Peter Weber’s run as The Bachelor has felt like the longest season of the ABC dating show franchise ever, but in reality, we’re only on our seventh episode. This season has been particularly difficult to sit through — have we ever seen a bachelor this wishy-washy or a group of women this eager to fight among themselves on the history of the show? — but for some reason, Bachelor Nation is still tuning in week after week. Are we all okay?
Maybe not. Last night, 6.4 million viewers tuned in to watch Peter’s Peruvian rendezvous with the remaining six women, the season’s highest numbers yet. Week to week, reports Variety, The Bachelor has been experiencing a 25% increase in viewership, and its ratings have also gotten a 37% jump among adults 18-49. As the show seemingly gets worse, it's actually getting better.
These statistics shouldn't come as a huge surprise to anyone. Bachelor Nation lives for drama — that's precisely why we choose to spend two precious hours each week watching a grown man waffling over the women in his orbit despite the bright red flags in front of his face. The Bachelor is a show that, at its core, is meant to inspire a range of emotions (including, but not limited to, exasperation and disappointment) in its audience, relying on our natural appetite for mess and scandal to get us to tune in every week. And, according to the numbers, it's working very well.
Still, this season of the show is testing our limits. Peter has been difficult to root for as of late, a far cry from the sweetheart that we first met on Hannah Brown's journey for love. He's fully stepped into his role as the star of the show, complete with a massive ego that needs to be stroked by way of impassioned confessions of love and endless tears; the women who didn't reflect his telenovela-esque flair for the dramatic (and even those who have matched that energy and then some) have been sent home.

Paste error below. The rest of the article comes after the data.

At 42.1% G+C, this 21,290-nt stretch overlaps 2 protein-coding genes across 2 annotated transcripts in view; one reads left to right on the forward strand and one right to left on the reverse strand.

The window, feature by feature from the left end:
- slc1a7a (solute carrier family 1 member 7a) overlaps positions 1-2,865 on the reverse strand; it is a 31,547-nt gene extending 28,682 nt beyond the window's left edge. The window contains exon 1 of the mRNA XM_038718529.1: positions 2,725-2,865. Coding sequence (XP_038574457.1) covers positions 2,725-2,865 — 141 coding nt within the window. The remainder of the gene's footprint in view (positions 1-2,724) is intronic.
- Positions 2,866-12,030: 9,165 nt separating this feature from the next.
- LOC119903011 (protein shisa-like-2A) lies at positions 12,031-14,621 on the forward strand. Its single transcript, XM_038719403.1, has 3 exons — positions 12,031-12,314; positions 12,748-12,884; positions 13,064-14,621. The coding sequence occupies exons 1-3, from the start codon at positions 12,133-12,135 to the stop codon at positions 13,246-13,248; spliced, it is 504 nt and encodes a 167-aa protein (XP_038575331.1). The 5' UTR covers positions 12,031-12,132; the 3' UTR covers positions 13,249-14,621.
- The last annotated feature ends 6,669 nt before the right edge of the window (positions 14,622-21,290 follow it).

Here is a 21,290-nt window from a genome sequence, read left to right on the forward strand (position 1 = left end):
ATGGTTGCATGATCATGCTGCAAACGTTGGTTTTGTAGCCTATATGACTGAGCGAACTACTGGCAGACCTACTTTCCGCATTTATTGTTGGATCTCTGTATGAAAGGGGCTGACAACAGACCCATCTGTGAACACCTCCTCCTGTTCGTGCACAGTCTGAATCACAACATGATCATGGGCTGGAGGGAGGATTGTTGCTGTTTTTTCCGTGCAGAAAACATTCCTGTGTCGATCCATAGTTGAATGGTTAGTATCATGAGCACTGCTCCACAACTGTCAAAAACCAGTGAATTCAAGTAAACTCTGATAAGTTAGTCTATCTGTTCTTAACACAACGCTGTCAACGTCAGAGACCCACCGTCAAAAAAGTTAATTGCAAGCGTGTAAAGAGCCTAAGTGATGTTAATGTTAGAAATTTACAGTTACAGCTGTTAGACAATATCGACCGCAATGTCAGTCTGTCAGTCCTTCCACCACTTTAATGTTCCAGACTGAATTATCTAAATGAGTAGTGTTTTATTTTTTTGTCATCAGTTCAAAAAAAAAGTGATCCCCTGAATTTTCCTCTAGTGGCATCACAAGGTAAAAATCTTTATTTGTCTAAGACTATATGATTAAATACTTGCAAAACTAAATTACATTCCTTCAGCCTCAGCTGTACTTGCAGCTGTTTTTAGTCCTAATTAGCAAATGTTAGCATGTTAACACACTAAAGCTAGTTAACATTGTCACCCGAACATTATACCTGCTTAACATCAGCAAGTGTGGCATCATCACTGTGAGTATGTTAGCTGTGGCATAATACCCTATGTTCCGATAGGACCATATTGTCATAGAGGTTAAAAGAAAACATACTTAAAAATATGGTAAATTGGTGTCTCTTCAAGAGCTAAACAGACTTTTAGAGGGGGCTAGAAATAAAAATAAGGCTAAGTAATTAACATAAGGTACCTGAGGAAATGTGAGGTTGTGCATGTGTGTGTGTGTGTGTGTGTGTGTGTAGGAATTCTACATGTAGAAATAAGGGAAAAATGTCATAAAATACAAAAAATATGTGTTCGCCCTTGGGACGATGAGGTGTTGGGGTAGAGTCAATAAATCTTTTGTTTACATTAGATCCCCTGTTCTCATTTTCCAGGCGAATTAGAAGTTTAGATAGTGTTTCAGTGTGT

But Peter's actions might be a reflection of the crowd he's been keeping. Season 24's contestants have been a mixed bag of emotional breakdowns, catfights, and what appears to be general disinterest in even becoming Mrs. Weber at the end of the day. Never before have I seen such chaos on this show — and I was there for the great Rachel Lindsay/Peter Kraus debacle of 2017.
This might just be my inner-cynic jumping out, but it seems unlikely that Peter has found the proverbial "one" while traveling this long and winding path; he's been too busy (poorly) refereeing arguments between the women and injuring himself on golf carts to focus on finding love. But Chris Harrison has promised us, multiple times, that this season's ending will be nothing like we've ever seen on The Bachelor before. Harrison is always teasing something huge, but that's because he knows that we're not going to risk missing the drama. I guess I'll see y'all same time next week.